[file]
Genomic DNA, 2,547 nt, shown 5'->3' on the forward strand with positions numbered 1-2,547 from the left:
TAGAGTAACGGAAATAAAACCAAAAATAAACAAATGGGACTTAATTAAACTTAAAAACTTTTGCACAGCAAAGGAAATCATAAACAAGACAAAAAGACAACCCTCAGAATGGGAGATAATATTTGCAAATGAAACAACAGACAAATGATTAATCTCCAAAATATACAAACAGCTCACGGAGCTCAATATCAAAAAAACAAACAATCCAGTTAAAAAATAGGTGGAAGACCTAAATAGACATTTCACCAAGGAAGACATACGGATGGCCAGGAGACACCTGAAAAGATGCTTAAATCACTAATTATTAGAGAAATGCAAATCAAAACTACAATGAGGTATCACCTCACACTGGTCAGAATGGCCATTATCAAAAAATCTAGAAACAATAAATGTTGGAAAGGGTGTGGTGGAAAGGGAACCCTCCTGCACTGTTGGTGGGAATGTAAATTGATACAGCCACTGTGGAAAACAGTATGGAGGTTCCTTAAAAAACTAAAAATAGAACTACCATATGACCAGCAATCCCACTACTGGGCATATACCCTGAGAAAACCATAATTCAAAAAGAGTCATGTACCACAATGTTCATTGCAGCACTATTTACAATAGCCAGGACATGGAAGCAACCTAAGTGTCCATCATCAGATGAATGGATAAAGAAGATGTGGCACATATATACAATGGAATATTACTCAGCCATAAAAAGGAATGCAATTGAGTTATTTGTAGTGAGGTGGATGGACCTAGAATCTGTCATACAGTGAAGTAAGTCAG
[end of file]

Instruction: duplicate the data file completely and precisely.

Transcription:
Genomic DNA, 2,547 nt, shown 5'->3' on the forward strand with positions numbered 1-2,547 from the left:
TAGAGTAACGGAAATAAAACCAAAAATAAACAAATGGGACTTAATTAAACTTAAAAACTTTTGCACAGCAAAGGAAATCATAAACAAGACAAAAAGACAACCCTCAGAATGGGAGATAATATTTGCAAATGAAACAACAGACAAATGATTAATCTCCAAAATATACAAACAGCTCACGGAGCTCAATATCAAAAAAACAAACAATCCAGTTAAAAAATAGGTGGAAGACCTAAATAGACATTTCACCAAGGAAGACATACGGATGGCCAGGAGACACCTGAAAAGATGCTTAAATCACTAATTATTAGAGAAATGCAAATCAAAACTACAATGAGGTATCACCTCACACTGGTCAGAATGGCCATTATCAAAAAATCTAGAAACAATAAATGTTGGAAAGGGTGTGGTGGAAAGGGAACCCTCCTGCACTGTTGGTGGGAATGTAAATTGATACAGCCACTGTGGAAAACAGTATGGAGGTTCCTTAAAAAACTAAAAATAGAACTACCATATGACCAGCAATCCCACTACTGGGCATATACCCTGAGAAAACCATAATTCAAAAAGAGTCATGTACCACAATGTTCATTGCAGCACTATTTACAATAGCCAGGACATGGAAGCAACCTAAGTGTCCATCATCAGATGAATGGATAAAGAAGATGTGGCACATATATACAATGGAATATTACTCAGCCATAAAAAGGAATGCAATTGAGTTATTTGTAGTGAGGTGGATGGACCTAGAATCTGTCATACAGTGAAGTAAGTCAG